Authorities target area in south Kansas City in search for missing Belton girl Kara Kopetsky

Watch the Videos Above to See Interviews with Kara Kopetsky's Mother and with the Belton Police Department

BELTON, Missouri - A day before her 21st birthday, the search for missing Belton girl Kara Kopetsky resumed with a reinforced intensity Wednesday.

About 40 officers from the Belton Police Department, along with Kansas City police and the FBI, performed another targeted search in the hunt for clues in Kara’s disappearance.

Sgt. Brad Swanson, with Belton police, said the latest search targeted a 10 square block area centered along Elm Avenue between 89th Street and 90th Terrace in southern Kansas City, near the Raytown border.

Rhonda Beckford, Kara’s mother, says her family got a call Tuesday night that search teams would target the area.

“I was not told whether it was a tip or what it was that led them to that location,” Beckford said in a live interview with Russ Ptacek Wednesday on NBC Action News Midday. 

Swanson, addressing media during a news conference from the search area, said new developments led them to the sparsely-wooded area, and authorities had known about it for several days, but “were waiting for the right time” to begin the search.

Authorities said they concluded their search for the day just after noon Wednesday and may go back to the area if the ground improves.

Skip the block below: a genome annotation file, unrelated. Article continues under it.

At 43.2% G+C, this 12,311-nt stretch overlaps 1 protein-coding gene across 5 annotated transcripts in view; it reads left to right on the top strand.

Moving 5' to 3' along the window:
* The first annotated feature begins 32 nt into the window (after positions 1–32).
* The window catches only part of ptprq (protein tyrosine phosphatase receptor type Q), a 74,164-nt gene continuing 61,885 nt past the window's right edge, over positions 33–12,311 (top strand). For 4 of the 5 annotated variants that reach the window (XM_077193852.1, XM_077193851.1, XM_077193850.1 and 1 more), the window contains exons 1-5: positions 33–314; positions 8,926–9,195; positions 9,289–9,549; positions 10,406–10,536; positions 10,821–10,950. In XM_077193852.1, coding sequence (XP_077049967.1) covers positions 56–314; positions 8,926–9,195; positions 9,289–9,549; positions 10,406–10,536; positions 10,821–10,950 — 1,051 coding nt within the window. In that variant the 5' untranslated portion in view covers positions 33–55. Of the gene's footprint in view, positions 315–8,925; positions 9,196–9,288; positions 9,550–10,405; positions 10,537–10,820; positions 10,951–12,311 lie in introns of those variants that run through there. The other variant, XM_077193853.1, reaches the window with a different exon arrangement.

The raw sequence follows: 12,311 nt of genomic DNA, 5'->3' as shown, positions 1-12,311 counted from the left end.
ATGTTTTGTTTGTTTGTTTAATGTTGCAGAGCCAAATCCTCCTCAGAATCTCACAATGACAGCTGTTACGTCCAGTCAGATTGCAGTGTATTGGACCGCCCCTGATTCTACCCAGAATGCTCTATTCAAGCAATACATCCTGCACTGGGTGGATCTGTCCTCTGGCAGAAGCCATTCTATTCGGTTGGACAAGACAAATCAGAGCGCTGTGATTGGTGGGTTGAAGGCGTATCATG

Kara, 17 at the time, went missing on May 4, 2007. She was last seen leaving Belton High School and has not been heard from since.

“If my daughter comes home alive, in my opinion, it would be a miracle, because I think something very bad happened on May 4, 2007,” Beckford said Wednesday. “I believe she was the victim of something very heinous.”

Last April, authorities from Belton and the FBI spent two days in a targeted search of an area near 155th Street and US 71 in southern Kansas City, though no new information or leads were discovered.

Last year's search was the first public involvement in the case from the FBI, which authorities said at the time had only been involved 'behind-the-scenes' previously.

Swanson said the national attention the case has garnered, along with the local coverage, has helped the case stay active, adding a week doesn’t go by without tips coming into their department.

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